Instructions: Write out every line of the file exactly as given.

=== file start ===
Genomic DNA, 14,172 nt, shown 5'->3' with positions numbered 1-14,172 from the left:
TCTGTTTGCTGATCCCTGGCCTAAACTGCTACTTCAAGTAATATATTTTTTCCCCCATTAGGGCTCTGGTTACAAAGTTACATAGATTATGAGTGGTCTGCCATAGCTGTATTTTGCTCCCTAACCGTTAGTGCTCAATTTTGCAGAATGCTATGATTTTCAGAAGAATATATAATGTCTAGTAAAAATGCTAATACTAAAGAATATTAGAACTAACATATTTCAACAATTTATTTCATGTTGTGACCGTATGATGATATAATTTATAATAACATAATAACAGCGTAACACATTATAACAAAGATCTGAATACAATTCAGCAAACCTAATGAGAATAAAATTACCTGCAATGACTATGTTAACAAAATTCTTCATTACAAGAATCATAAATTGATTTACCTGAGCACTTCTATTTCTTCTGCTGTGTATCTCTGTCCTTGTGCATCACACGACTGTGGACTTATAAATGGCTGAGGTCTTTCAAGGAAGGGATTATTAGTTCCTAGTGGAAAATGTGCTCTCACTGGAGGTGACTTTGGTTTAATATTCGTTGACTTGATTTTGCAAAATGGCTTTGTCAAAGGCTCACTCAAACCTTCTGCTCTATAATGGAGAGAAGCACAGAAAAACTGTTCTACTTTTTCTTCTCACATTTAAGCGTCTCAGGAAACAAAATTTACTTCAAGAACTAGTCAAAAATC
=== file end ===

Genomic DNA, 14,172 nt, shown 5'->3' with positions numbered 1-14,172 from the left:
TCTGTTTGCTGATCCCTGGCCTAAACTGCTACTTCAAGTAATATATTTTTTCCCCCATTAGGGCTCTGGTTACAAAGTTACATAGATTATGAGTGGTCTGCCATAGCTGTATTTTGCTCCCTAACCGTTAGTGCTCAATTTTGCAGAATGCTATGATTTTCAGAAGAATATATAATGTCTAGTAAAAATGCTAATACTAAAGAATATTAGAACTAACATATTTCAACAATTTATTTCATGTTGTGACCGTATGATGATATAATTTATAATAACATAATAACAGCGTAACACATTATAACAAAGATCTGAATACAATTCAGCAAACCTAATGAGAATAAAATTACCTGCAATGACTATGTTAACAAAATTCTTCATTACAAGAATCATAAATTGATTTACCTGAGCACTTCTATTTCTTCTGCTGTGTATCTCTGTCCTTGTGCATCACACGACTGTGGACTTATAAATGGCTGAGGTCTTTCAAGGAAGGGATTATTAGTTCCTAGTGGAAAATGTGCTCTCACTGGAGGTGACTTTGGTTTAATATTCGTTGACTTGATTTTGCAAAATGGCTTTGTCAAAGGCTCACTCAAACCTTCTGCTCTATAATGGAGAGAAGCACAGAAAAACTGTTCTACTTTTTCTTCTCACATTTAAGCGTCTCAGGAAACAAAATTTACTTCAAGAACTAGTCAAAAATC